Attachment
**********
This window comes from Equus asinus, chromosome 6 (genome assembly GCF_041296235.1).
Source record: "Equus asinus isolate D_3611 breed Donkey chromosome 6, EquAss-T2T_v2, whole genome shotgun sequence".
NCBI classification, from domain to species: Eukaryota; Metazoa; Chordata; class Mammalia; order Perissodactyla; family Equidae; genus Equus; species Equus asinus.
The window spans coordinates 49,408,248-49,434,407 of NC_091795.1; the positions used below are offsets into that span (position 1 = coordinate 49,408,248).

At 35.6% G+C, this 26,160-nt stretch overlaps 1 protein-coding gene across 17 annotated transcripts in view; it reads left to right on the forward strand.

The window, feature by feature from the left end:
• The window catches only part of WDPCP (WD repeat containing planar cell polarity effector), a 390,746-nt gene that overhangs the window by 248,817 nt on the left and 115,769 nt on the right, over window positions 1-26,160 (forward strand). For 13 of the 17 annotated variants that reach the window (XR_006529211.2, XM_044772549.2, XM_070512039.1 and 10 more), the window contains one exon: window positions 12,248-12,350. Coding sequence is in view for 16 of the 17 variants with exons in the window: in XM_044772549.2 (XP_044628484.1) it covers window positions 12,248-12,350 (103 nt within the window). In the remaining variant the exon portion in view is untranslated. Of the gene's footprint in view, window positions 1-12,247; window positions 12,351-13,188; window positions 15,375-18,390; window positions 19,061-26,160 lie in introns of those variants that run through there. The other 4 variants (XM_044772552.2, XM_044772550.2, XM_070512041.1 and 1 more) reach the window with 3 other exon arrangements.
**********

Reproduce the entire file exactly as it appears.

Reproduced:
This window comes from Equus asinus, chromosome 6 (genome assembly GCF_041296235.1).
Source record: "Equus asinus isolate D_3611 breed Donkey chromosome 6, EquAss-T2T_v2, whole genome shotgun sequence".
NCBI classification, from domain to species: Eukaryota; Metazoa; Chordata; class Mammalia; order Perissodactyla; family Equidae; genus Equus; species Equus asinus.
The window spans coordinates 49,408,248-49,434,407 of NC_091795.1; the positions used below are offsets into that span (position 1 = coordinate 49,408,248).

At 35.6% G+C, this 26,160-nt stretch overlaps 1 protein-coding gene across 17 annotated transcripts in view; it reads left to right on the forward strand.

The window, feature by feature from the left end:
• The window catches only part of WDPCP (WD repeat containing planar cell polarity effector), a 390,746-nt gene that overhangs the window by 248,817 nt on the left and 115,769 nt on the right, over window positions 1-26,160 (forward strand). For 13 of the 17 annotated variants that reach the window (XR_006529211.2, XM_044772549.2, XM_070512039.1 and 10 more), the window contains one exon: window positions 12,248-12,350. Coding sequence is in view for 16 of the 17 variants with exons in the window: in XM_044772549.2 (XP_044628484.1) it covers window positions 12,248-12,350 (103 nt within the window). In the remaining variant the exon portion in view is untranslated. Of the gene's footprint in view, window positions 1-12,247; window positions 12,351-13,188; window positions 15,375-18,390; window positions 19,061-26,160 lie in introns of those variants that run through there. The other 4 variants (XM_044772552.2, XM_044772550.2, XM_070512041.1 and 1 more) reach the window with 3 other exon arrangements.